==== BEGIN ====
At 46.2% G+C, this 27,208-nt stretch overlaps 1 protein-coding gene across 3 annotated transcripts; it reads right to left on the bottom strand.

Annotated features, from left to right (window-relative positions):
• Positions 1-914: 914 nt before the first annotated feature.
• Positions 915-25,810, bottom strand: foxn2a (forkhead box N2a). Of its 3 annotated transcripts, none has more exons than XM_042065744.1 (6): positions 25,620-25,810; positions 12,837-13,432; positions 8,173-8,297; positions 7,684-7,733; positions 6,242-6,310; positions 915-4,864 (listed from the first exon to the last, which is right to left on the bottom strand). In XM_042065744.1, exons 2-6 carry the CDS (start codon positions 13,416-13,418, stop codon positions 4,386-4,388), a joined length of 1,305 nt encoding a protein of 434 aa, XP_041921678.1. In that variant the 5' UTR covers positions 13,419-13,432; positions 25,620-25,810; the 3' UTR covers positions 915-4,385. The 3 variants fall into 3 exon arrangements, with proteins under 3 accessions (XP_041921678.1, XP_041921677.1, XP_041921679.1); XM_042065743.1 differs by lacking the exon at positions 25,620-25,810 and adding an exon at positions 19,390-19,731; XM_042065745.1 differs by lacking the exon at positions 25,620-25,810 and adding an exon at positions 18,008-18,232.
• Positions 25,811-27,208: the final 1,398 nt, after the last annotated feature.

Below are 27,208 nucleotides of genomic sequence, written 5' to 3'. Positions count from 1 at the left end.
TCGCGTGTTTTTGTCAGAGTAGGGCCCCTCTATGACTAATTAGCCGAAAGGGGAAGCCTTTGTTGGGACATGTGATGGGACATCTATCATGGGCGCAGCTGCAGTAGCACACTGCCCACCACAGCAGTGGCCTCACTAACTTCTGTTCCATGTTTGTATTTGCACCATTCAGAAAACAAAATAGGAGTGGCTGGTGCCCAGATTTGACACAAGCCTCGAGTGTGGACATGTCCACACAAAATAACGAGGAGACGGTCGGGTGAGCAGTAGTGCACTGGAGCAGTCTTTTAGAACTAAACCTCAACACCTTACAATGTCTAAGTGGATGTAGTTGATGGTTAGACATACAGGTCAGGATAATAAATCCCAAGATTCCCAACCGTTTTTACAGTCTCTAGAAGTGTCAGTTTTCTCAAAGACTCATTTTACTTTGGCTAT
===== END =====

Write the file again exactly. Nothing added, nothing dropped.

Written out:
At 46.2% G+C, this 27,208-nt stretch overlaps 1 protein-coding gene across 3 annotated transcripts; it reads right to left on the bottom strand.

Annotated features, from left to right (window-relative positions):
• Positions 1-914: 914 nt before the first annotated feature.
• Positions 915-25,810, bottom strand: foxn2a (forkhead box N2a). Of its 3 annotated transcripts, none has more exons than XM_042065744.1 (6): positions 25,620-25,810; positions 12,837-13,432; positions 8,173-8,297; positions 7,684-7,733; positions 6,242-6,310; positions 915-4,864 (listed from the first exon to the last, which is right to left on the bottom strand). In XM_042065744.1, exons 2-6 carry the CDS (start codon positions 13,416-13,418, stop codon positions 4,386-4,388), a joined length of 1,305 nt encoding a protein of 434 aa, XP_041921678.1. In that variant the 5' UTR covers positions 13,419-13,432; positions 25,620-25,810; the 3' UTR covers positions 915-4,385. The 3 variants fall into 3 exon arrangements, with proteins under 3 accessions (XP_041921678.1, XP_041921677.1, XP_041921679.1); XM_042065743.1 differs by lacking the exon at positions 25,620-25,810 and adding an exon at positions 19,390-19,731; XM_042065745.1 differs by lacking the exon at positions 25,620-25,810 and adding an exon at positions 18,008-18,232.
• Positions 25,811-27,208: the final 1,398 nt, after the last annotated feature.

Below are 27,208 nucleotides of genomic sequence, written 5' to 3'. Positions count from 1 at the left end.
TCGCGTGTTTTTGTCAGAGTAGGGCCCCTCTATGACTAATTAGCCGAAAGGGGAAGCCTTTGTTGGGACATGTGATGGGACATCTATCATGGGCGCAGCTGCAGTAGCACACTGCCCACCACAGCAGTGGCCTCACTAACTTCTGTTCCATGTTTGTATTTGCACCATTCAGAAAACAAAATAGGAGTGGCTGGTGCCCAGATTTGACACAAGCCTCGAGTGTGGACATGTCCACACAAAATAACGAGGAGACGGTCGGGTGAGCAGTAGTGCACTGGAGCAGTCTTTTAGAACTAAACCTCAACACCTTACAATGTCTAAGTGGATGTAGTTGATGGTTAGACATACAGGTCAGGATAATAAATCCCAAGATTCCCAACCGTTTTTACAGTCTCTAGAAGTGTCAGTTTTCTCAAAGACTCATTTTACTTTGGCTAT